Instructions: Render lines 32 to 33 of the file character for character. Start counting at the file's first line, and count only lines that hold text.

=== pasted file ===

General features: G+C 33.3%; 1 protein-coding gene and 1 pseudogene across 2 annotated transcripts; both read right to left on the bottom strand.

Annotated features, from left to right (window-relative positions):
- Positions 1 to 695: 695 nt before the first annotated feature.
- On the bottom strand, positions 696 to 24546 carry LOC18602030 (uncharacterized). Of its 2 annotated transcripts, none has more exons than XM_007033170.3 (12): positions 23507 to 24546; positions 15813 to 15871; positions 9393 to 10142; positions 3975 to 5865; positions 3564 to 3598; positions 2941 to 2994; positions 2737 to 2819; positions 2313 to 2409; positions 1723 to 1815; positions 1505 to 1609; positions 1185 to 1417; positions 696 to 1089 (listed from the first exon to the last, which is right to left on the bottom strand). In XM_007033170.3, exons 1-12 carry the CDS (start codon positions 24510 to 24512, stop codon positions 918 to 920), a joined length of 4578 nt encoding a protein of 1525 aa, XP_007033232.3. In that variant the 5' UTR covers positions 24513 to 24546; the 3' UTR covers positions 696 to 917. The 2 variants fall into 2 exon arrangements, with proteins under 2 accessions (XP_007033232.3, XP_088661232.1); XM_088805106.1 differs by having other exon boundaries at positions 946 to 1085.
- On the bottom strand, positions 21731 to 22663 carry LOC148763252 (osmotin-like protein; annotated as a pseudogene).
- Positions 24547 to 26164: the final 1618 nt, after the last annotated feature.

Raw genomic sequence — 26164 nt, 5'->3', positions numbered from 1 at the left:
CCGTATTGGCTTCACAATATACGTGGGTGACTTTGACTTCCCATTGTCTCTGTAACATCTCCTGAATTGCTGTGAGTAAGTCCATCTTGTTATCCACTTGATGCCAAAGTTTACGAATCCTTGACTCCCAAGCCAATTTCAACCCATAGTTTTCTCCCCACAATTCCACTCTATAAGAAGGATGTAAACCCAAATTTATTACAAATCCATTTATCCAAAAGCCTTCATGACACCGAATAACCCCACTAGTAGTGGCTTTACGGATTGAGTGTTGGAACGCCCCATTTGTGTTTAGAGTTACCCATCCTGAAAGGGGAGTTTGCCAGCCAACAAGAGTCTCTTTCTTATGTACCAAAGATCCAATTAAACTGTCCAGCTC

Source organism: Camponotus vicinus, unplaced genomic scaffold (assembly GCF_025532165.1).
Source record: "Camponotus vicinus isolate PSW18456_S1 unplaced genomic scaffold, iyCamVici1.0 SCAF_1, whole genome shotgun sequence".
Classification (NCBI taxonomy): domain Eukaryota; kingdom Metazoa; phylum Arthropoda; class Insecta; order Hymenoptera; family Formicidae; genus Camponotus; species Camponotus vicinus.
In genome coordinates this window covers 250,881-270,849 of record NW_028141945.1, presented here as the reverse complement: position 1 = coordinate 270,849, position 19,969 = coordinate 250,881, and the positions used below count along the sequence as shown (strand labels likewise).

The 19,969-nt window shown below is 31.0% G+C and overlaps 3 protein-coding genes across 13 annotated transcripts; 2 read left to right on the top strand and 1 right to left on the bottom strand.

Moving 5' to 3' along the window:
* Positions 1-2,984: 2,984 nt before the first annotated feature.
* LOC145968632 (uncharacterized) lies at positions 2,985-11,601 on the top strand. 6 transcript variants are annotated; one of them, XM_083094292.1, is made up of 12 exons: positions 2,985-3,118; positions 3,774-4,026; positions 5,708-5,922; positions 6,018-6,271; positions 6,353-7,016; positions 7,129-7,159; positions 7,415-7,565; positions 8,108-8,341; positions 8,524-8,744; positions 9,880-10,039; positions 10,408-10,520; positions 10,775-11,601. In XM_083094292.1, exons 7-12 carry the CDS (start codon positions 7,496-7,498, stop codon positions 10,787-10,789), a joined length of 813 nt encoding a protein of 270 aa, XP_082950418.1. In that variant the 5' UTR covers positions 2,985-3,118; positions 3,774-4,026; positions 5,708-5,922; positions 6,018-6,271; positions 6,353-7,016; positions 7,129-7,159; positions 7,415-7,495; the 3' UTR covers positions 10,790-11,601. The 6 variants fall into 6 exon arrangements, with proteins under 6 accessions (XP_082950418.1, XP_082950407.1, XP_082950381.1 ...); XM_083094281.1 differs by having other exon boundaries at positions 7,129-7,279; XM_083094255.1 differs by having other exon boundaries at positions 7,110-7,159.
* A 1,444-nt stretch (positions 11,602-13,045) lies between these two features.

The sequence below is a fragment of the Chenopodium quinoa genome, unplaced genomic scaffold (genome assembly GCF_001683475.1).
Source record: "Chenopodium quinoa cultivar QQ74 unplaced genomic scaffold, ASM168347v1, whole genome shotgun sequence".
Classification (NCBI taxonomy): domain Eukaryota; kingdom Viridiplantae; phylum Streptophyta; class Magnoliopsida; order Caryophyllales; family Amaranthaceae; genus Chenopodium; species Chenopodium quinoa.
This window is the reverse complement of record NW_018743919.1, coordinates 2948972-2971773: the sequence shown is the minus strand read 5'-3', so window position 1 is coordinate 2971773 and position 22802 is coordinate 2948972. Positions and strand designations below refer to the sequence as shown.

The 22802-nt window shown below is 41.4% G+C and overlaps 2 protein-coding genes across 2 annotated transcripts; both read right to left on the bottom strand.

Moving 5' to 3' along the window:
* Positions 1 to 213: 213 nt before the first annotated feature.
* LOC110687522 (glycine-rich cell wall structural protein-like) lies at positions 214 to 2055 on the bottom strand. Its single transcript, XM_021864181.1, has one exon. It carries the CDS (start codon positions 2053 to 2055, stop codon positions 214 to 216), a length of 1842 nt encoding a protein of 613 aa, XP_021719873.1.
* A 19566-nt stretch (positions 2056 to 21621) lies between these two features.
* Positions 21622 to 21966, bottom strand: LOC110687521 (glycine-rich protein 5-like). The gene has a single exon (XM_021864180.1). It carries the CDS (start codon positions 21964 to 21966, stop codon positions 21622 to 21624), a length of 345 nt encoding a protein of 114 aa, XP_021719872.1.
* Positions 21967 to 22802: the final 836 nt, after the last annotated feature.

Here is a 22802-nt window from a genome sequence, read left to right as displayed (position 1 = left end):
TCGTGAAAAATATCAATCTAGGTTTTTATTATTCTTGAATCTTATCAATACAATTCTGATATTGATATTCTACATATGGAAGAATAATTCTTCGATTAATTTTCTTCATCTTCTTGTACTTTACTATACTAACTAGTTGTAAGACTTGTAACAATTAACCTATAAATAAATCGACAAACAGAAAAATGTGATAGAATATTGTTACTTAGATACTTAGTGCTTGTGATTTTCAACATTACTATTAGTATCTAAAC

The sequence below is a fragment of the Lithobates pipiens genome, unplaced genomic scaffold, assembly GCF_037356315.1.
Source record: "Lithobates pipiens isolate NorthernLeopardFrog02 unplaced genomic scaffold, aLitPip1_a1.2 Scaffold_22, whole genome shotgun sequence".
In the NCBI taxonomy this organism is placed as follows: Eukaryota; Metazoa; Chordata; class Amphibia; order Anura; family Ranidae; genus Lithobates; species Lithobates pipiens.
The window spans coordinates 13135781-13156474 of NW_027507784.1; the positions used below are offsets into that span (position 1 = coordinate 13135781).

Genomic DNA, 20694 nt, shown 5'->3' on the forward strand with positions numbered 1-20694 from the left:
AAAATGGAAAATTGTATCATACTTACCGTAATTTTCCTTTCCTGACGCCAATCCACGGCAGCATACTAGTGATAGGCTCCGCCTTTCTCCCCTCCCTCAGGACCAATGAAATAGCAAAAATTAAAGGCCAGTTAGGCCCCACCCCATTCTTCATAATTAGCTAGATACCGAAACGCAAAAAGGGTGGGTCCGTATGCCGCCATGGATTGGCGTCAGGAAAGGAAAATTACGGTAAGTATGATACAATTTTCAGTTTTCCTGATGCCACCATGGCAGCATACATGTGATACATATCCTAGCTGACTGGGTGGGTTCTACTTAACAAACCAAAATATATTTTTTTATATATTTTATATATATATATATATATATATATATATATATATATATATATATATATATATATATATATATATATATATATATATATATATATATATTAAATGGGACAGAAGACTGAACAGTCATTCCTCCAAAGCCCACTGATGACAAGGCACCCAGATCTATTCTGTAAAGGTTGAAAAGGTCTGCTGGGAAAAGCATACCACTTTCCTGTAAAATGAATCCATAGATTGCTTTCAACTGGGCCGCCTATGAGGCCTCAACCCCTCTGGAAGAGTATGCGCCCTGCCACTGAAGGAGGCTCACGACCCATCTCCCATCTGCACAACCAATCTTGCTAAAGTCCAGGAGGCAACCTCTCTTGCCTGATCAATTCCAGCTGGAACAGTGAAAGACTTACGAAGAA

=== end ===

Source record: "Lithobates pipiens isolate NorthernLeopardFrog02 unplaced genomic scaffold, aLitPip1_a1.2 Scaffold_22, whole genome shotgun sequence".
In the NCBI taxonomy this organism is placed as follows: Eukaryota; Metazoa; Chordata; class Amphibia; order Anura; family Ranidae; genus Lithobates; species Lithobates pipiens.